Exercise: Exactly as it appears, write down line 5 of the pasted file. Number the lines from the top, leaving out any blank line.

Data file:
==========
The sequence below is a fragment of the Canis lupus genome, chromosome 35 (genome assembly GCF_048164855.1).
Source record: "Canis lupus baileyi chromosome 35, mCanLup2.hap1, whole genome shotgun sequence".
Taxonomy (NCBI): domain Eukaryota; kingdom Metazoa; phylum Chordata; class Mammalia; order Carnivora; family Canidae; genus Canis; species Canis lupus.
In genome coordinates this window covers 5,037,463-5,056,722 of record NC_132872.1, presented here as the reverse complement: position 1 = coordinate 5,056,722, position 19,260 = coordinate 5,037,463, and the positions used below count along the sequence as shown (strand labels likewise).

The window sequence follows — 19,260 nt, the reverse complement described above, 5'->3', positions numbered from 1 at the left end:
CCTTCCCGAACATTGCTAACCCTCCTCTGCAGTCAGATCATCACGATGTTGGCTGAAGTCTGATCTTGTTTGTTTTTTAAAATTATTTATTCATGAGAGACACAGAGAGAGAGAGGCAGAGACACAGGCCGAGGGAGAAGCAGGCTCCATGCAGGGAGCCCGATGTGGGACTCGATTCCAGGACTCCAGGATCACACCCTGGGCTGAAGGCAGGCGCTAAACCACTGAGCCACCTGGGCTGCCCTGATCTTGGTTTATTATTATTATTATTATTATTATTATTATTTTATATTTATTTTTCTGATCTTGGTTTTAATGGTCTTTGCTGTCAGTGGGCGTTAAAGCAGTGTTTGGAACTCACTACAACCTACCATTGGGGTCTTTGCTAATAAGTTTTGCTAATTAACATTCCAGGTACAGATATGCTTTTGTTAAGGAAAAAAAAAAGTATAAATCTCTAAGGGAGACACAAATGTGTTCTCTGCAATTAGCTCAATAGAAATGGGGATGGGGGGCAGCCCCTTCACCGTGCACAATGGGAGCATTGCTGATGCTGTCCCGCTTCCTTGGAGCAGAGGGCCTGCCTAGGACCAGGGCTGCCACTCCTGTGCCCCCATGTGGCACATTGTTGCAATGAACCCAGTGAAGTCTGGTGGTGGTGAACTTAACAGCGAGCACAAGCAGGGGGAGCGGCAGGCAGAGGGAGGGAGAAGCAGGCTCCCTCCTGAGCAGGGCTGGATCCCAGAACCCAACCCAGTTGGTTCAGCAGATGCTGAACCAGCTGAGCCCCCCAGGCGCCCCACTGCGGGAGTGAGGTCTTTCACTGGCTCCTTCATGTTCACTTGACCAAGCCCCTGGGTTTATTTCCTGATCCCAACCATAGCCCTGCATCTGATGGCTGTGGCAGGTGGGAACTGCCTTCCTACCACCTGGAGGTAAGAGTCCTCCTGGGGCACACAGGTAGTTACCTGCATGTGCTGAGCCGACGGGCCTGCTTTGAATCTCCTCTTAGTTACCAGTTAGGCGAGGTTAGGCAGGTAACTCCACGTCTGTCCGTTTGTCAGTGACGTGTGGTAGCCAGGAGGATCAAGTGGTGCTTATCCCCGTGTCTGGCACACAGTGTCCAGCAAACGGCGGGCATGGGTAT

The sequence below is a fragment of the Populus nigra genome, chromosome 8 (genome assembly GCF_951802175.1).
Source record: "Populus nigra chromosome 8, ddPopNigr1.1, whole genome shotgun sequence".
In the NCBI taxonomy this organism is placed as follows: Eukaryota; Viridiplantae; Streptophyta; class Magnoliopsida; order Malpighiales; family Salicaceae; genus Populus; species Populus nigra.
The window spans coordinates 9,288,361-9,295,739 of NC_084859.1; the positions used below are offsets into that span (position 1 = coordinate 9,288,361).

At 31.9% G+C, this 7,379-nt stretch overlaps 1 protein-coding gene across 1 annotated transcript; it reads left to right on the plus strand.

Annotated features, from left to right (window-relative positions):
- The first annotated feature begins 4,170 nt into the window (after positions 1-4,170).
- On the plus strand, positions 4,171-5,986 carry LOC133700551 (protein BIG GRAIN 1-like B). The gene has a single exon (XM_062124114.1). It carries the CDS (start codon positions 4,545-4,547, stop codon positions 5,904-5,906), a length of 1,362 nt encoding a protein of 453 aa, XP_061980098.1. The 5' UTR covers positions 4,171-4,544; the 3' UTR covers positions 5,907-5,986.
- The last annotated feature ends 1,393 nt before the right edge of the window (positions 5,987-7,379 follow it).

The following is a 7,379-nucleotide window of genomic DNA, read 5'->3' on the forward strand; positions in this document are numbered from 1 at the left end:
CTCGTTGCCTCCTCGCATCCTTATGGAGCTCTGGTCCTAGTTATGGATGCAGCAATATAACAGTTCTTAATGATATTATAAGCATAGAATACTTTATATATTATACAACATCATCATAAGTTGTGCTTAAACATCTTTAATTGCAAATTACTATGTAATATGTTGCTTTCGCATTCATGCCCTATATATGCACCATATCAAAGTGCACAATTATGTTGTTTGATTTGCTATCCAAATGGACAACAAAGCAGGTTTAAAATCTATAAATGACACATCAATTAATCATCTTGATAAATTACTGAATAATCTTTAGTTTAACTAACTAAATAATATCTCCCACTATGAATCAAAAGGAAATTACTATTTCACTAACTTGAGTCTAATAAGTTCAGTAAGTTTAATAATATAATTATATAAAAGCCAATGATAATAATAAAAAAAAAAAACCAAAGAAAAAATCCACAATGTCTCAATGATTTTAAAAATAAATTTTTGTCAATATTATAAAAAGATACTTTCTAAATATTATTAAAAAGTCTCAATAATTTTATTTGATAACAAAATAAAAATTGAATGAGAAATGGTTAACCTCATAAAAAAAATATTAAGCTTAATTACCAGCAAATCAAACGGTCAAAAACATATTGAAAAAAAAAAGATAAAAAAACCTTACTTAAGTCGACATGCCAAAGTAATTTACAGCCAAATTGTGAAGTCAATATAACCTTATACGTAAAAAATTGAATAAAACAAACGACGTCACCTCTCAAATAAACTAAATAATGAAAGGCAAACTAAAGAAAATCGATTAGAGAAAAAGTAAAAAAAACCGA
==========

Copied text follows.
The window sequence follows — 19,260 nt, the reverse complement described above, 5'->3', positions numbered from 1 at the left end: